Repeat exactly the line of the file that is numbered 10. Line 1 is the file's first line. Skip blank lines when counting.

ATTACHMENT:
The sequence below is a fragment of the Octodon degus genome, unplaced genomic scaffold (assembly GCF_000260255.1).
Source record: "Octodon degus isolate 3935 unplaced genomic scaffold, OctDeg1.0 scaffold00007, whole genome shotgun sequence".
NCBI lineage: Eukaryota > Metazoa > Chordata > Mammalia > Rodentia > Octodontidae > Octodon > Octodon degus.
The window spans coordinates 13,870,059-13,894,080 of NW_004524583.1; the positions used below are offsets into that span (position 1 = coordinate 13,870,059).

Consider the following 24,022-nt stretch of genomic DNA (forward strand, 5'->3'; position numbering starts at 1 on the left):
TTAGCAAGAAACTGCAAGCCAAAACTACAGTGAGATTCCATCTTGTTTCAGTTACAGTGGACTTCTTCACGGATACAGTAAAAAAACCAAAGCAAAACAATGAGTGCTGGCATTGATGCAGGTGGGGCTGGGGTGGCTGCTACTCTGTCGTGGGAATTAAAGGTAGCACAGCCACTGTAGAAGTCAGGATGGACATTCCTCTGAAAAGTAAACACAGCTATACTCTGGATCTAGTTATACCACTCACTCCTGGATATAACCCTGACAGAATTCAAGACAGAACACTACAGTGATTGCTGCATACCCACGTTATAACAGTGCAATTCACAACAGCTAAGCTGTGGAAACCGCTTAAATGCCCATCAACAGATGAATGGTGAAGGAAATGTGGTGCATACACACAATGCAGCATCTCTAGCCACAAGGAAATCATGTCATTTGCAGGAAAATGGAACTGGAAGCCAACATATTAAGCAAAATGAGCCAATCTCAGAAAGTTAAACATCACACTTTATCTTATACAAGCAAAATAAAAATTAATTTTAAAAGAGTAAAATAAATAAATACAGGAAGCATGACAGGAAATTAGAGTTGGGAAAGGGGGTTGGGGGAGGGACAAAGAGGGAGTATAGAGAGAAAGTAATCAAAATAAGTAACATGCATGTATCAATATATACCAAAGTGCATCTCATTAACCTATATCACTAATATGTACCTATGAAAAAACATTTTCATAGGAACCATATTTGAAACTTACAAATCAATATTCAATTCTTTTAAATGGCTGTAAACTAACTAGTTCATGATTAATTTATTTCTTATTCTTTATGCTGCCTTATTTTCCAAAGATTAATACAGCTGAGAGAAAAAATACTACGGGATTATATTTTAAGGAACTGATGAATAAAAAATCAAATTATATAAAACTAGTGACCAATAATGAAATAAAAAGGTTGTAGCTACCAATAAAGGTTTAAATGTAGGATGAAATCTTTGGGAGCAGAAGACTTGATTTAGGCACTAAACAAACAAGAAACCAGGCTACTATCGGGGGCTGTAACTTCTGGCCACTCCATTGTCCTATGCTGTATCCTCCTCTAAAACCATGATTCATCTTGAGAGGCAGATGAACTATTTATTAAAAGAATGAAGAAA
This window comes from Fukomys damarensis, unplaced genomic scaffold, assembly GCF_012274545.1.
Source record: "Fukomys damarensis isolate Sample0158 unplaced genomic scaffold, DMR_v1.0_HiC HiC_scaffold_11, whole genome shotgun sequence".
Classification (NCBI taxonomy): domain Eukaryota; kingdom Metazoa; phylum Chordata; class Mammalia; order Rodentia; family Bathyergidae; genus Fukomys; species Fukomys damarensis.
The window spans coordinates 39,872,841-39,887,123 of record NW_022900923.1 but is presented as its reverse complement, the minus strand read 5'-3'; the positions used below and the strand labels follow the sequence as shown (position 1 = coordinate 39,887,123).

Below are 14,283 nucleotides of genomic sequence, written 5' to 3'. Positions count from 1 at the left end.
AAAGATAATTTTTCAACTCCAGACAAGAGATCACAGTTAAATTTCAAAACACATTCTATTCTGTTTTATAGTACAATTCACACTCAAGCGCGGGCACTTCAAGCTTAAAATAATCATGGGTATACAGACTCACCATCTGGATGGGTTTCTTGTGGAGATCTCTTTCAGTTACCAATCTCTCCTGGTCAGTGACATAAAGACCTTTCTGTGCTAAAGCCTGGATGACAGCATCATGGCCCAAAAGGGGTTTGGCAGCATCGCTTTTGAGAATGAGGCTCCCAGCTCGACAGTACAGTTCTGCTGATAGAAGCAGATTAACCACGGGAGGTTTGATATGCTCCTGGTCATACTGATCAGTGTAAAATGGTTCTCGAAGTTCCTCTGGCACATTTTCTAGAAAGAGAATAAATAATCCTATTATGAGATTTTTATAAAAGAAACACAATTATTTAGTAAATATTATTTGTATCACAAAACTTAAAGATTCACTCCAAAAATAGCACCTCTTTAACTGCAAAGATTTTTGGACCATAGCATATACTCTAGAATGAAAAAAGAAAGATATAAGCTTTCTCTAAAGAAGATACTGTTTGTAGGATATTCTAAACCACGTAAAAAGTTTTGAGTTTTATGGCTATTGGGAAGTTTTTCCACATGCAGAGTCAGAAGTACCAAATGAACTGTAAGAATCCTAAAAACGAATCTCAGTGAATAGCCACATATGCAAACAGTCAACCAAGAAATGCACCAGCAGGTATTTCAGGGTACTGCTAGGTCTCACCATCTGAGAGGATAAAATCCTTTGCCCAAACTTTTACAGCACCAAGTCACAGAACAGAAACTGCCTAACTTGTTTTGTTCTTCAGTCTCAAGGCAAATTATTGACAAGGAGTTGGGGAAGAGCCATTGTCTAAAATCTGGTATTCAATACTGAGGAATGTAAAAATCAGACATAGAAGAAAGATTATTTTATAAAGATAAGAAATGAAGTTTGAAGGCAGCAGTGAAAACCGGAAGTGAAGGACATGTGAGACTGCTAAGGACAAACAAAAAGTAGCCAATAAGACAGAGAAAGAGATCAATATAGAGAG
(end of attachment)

The window spans coordinates 39,872,841-39,887,123 of record NW_022900923.1 but is presented as its reverse complement, the minus strand read 5'-3'; the positions used below and the strand labels follow the sequence as shown (position 1 = coordinate 39,887,123).